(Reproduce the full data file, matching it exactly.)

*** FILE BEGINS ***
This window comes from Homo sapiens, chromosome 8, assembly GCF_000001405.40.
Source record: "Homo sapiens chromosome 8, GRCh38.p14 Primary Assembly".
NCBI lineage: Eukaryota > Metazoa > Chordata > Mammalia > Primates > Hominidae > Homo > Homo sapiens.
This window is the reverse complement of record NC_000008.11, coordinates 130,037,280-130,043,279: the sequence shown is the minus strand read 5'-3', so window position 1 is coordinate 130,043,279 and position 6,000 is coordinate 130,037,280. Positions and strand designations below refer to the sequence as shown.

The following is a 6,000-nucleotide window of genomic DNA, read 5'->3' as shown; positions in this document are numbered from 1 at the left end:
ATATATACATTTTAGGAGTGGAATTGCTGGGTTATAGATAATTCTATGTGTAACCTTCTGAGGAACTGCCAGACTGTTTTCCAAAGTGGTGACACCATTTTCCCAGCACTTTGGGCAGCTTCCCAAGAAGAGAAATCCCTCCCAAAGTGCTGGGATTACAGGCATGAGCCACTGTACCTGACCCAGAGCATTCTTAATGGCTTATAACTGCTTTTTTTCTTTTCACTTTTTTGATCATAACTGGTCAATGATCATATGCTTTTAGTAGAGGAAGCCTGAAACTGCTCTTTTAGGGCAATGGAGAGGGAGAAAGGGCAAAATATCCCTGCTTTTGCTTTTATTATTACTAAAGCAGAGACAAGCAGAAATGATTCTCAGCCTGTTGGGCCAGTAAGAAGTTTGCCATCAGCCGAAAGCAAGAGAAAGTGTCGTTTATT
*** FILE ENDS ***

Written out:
This window comes from Homo sapiens, chromosome 8, assembly GCF_000001405.40.
Source record: "Homo sapiens chromosome 8, GRCh38.p14 Primary Assembly".
NCBI lineage: Eukaryota > Metazoa > Chordata > Mammalia > Primates > Hominidae > Homo > Homo sapiens.
This window is the reverse complement of record NC_000008.11, coordinates 130,037,280-130,043,279: the sequence shown is the minus strand read 5'-3', so window position 1 is coordinate 130,043,279 and position 6,000 is coordinate 130,037,280. Positions and strand designations below refer to the sequence as shown.

The following is a 6,000-nucleotide window of genomic DNA, read 5'->3' as shown; positions in this document are numbered from 1 at the left end:
ATATATACATTTTAGGAGTGGAATTGCTGGGTTATAGATAATTCTATGTGTAACCTTCTGAGGAACTGCCAGACTGTTTTCCAAAGTGGTGACACCATTTTCCCAGCACTTTGGGCAGCTTCCCAAGAAGAGAAATCCCTCCCAAAGTGCTGGGATTACAGGCATGAGCCACTGTACCTGACCCAGAGCATTCTTAATGGCTTATAACTGCTTTTTTTCTTTTCACTTTTTTGATCATAACTGGTCAATGATCATATGCTTTTAGTAGAGGAAGCCTGAAACTGCTCTTTTAGGGCAATGGAGAGGGAGAAAGGGCAAAATATCCCTGCTTTTGCTTTTATTATTACTAAAGCAGAGACAAGCAGAAATGATTCTCAGCCTGTTGGGCCAGTAAGAAGTTTGCCATCAGCCGAAAGCAAGAGAAAGTGTCGTTTATT